Published Dec 01, 2017"I've been on the road for a long time, so it's nice to come home and see some familiar faces," Ladan Hussein greeted the Mod Club last night (November 30).
She seemed genuinely relieved. Returning from a world tour in support of September's Fool's Paradise, Cold Specks has been gigging steadily all over for months, but Toronto plays an important role on the new album. After years spent living in London, England, then Montreal, moving back to the city she was born in helped her think through the complicated feelings regarding diaspora she charts on the record.
Played through a heavy cloud of dry ice, coloured electric under pink, blue and turquoise spotlights, there was a cool stillness to the homecoming, and it rolled out with an intimacy that artists often struggle to achieve in smaller rooms, Hussein chatting off the mic with the crowd and trading playful acknowledgments with a pack of friends and family near the stage all through the set. She even passed a bowl of incense into the front row so the crowd could get on her level.
Just as her backing band swelled to handle the artful splatter dynamics of 2014's Neuroplasticity, it's now been trimmed down to an economical three-piece that welcomes Fool's Paradise producer Josh McIntyre (Prince Innocence) on keys and drum pads as another member tends to bass and synthesizers on the other side of the stage.
Playing the new album nearly in its entirety, Hussein also sprinkled in the private gospel of I Predict a Graceful Expulsion, picking up a guitar for "Hector" and "Blank Maps," and performing solo for the latter.
The new songs are dire reflections on social imbalances, but they're also hopeful, community-rallying gestures that put oppressors in their place.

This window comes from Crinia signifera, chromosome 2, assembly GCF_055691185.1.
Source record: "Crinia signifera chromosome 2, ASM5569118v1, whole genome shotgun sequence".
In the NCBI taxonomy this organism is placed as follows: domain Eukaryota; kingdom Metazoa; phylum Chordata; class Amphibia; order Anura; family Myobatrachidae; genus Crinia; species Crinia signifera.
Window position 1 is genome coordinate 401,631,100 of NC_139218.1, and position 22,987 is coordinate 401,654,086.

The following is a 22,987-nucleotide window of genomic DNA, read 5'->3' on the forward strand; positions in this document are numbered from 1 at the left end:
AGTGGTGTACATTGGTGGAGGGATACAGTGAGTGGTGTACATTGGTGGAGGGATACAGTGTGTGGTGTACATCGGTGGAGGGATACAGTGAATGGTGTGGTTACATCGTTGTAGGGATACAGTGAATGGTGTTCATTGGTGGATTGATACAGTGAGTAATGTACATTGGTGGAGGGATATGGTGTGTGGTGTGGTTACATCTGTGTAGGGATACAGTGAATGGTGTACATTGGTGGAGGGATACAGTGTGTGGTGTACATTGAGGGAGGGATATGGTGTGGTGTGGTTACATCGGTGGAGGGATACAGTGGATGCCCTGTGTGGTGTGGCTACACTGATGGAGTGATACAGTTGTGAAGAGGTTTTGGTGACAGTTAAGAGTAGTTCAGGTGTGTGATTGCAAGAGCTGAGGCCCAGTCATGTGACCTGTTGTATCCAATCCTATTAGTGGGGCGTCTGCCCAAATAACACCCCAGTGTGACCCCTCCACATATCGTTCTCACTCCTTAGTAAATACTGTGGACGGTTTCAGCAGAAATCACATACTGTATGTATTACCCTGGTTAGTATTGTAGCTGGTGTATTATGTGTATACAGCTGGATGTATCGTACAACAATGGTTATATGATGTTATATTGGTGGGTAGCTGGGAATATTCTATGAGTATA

When the band reached "Rupture," Hussein explained the song was about the lack of empathy a local police officer displayed when they referred to a gunned down friend of her sister's as a "body" in her presence; the friend survived, but the lack of sensitivity resonated in the wake of so much racialized violence. Someone in the audience yelled out "shame!" and Hussein replied in the affirmative.
"There are so many dreadful narratives attached to Somali people in this city," she said. "But we are many here. And fuck that police officer."
Flying solo for the encore, she pulled out her monitors and dug back into her debut, tuning up her guitar and leaning into a gorgeous performance of "Elephant Head."
She capped it off with "Holland," which she offered as a song about "slick departures," transitioning seamlessly into an a cappella coda that ran a thread from "When the City Lights Dim" into the Afghan Whigs' "Dark End of the Street," stepping away from the mic for the finale. It was perfect, but let's get some basic concert etiquette clear: the whole room could've done without the white guy with the soul patch awkwardly trying to harmonize with her from the crowd.